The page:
I wasn't with the 2-16, but after reading this book, I agree with another reviewer in that I felt like it was almost written about me and my unit. Loops around the FOB; an Ambien to sleep, and then another, and then another and then another; rearranging furniture, positioning yourself a certain way in the turret for when an EFP might hit so you'd still have one good leg. It's all real. This book was hard to read. I read it as I flew back from Iraq and in public, there were times I needed to put the book down, breathe deep, and thank God I have a Xanax prescription to go with the Ambien. Well told story, excellently written, and I recommend it to anyone with family or a loved one over there. This book writes about what a lot of us did over there, and how we dealt with it. It might help you understand them and why they act and do the things they do. As a soldier who's been there, I ask you to read it. Try and understand us better.
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Most Recent Customer Reviews
5.0 out of 5 stars The author has made that problem and that suffering and that...
What a powerful, dynamic, somber and touching book. The horror we as a nation have been dragged into by short-sighted, war mongers is displayed in the tragic results it has... Read more
Published 2 days ago by Rich
4.0 out of 5 stars Four Stars
Well written and disturbing account of one aspect of the surge in Bagdad.
Published 6 days ago by William B. Stanley
5.0 out of 5 stars An amazing non fiction book about the war in Iraq by a writer who was...
An amazing story of the brave men who fought in Iraq! Put you right in the field with them. Written by a correspondent who was embedded with them. Great writing! Read more
Published 9 days ago by Lizzie
5.0 out of 5 stars Five Stars
A compassionate view of active duty in Iraq.
Published 15 days ago by Fred Kwant
5.0 out of 5 stars The Fog of War....again
Comprehensive, complicated and conflicted portrayal of Operation Iraqi Freedom.
Published 17 days ago by Longhorn Skier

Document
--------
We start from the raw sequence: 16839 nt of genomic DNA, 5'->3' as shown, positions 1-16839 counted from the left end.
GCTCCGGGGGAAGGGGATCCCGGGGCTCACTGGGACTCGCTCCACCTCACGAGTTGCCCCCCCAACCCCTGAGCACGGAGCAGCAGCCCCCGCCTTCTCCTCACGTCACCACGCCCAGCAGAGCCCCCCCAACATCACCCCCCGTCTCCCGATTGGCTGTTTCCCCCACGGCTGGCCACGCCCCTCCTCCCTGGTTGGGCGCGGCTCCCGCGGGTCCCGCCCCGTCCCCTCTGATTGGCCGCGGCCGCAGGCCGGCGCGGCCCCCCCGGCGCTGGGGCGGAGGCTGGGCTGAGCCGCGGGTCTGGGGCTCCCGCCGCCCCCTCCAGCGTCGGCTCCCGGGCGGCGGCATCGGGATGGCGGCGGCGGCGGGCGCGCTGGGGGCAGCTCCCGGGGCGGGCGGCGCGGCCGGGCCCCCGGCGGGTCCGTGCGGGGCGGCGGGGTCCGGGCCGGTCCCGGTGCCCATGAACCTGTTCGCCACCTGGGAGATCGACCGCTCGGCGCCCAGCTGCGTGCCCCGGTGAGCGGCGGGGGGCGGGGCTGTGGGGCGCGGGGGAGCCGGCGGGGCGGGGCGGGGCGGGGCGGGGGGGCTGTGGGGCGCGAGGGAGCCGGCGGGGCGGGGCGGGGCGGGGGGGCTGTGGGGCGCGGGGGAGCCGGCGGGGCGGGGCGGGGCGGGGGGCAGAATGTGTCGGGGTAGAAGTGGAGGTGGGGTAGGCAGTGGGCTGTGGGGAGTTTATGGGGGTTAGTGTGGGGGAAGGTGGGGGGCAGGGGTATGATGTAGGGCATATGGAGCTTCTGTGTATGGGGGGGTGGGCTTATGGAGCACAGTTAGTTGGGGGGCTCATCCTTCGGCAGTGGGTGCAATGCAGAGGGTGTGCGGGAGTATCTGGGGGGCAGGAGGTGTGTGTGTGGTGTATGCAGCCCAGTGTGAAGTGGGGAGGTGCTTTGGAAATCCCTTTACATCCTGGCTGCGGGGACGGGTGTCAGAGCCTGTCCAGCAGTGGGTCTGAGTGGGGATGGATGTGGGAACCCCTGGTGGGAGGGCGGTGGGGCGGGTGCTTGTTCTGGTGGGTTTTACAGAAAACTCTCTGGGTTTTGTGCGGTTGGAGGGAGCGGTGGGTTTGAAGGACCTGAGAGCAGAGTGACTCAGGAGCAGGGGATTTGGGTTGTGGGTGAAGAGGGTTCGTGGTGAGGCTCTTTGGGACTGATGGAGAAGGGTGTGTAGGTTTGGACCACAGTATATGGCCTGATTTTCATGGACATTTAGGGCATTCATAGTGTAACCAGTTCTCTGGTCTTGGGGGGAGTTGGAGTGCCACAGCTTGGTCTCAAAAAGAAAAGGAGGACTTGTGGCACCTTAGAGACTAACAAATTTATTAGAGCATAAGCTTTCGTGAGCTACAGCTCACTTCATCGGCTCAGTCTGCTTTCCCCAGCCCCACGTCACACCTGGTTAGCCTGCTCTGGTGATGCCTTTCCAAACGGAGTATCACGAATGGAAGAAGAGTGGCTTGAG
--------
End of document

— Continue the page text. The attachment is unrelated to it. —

5.0 out of 5 stars Five Stars
Like new book. Let me suiggest not putting adhesive stickers on Jacket.
Published 20 days ago by Steve E.
5.0 out of 5 stars Required reading
If your an American and you enjoy all the freedoms that comes with being an American you should read this book, freedom is not freedom, men and women pay for your freedom... Read more
Published 26 days ago by Freedom
5.0 out of 5 stars who better to highlight the awfulness of war and the life ...
As an embedded journalist, who better to highlight the awfulness of war and the life issues that haunt so many on return (if they make it). An awesome read.
Published 28 days ago by Ray Williams
3.0 out of 5 stars A good picture of why we should not be fighting ground ...
A good picture of why we should not be fighting ground wars in the Middle East. The book gave no clear picture of who the enemy actually was. Did the author not know? Read more
Published 29 days ago by Jay A. Harvey
5.0 out of 5 stars Great compelling reas
Found this account of the war a compelling read ! RIP those that lost there lives of 2-16 battalion.
Published 1 month ago by Kerryn
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More About the Author

David Finkel is a staff writer for The Washington Post and is also the leader of the Post's national reporting team. He won the Pulitzer Prize for explanatory reporting in 2006 for a series of stories about U.S.-funded democracy efforts in Yemen.